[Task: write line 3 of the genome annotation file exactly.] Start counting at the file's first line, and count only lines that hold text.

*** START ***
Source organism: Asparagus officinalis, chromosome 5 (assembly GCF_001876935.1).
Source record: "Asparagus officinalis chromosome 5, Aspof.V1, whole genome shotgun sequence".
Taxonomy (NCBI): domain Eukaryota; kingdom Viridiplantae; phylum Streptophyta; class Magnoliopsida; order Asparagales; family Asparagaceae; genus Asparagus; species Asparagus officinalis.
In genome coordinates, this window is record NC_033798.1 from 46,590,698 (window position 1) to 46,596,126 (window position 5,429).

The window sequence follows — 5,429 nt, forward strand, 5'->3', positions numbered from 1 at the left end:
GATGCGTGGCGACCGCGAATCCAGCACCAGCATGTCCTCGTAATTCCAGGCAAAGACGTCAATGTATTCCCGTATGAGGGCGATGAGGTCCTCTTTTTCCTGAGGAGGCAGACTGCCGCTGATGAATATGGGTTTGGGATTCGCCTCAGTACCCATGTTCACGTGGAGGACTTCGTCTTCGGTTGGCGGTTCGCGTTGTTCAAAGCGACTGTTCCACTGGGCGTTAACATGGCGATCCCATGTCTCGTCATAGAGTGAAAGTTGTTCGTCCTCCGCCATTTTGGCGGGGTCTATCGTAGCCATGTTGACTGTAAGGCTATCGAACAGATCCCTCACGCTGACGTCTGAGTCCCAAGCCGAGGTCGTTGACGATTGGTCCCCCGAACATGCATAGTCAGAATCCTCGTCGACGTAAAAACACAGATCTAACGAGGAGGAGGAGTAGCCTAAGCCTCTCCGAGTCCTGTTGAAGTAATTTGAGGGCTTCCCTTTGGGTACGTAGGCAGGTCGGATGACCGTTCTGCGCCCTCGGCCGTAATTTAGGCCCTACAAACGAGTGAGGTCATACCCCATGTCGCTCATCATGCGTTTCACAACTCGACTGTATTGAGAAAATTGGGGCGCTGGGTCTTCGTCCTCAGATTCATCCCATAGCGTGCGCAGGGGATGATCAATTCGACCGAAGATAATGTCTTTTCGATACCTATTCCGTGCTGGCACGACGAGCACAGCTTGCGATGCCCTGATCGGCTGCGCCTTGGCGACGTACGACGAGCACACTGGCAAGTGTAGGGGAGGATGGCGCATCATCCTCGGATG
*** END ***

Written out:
Taxonomy (NCBI): domain Eukaryota; kingdom Viridiplantae; phylum Streptophyta; class Magnoliopsida; order Asparagales; family Asparagaceae; genus Asparagus; species Asparagus officinalis.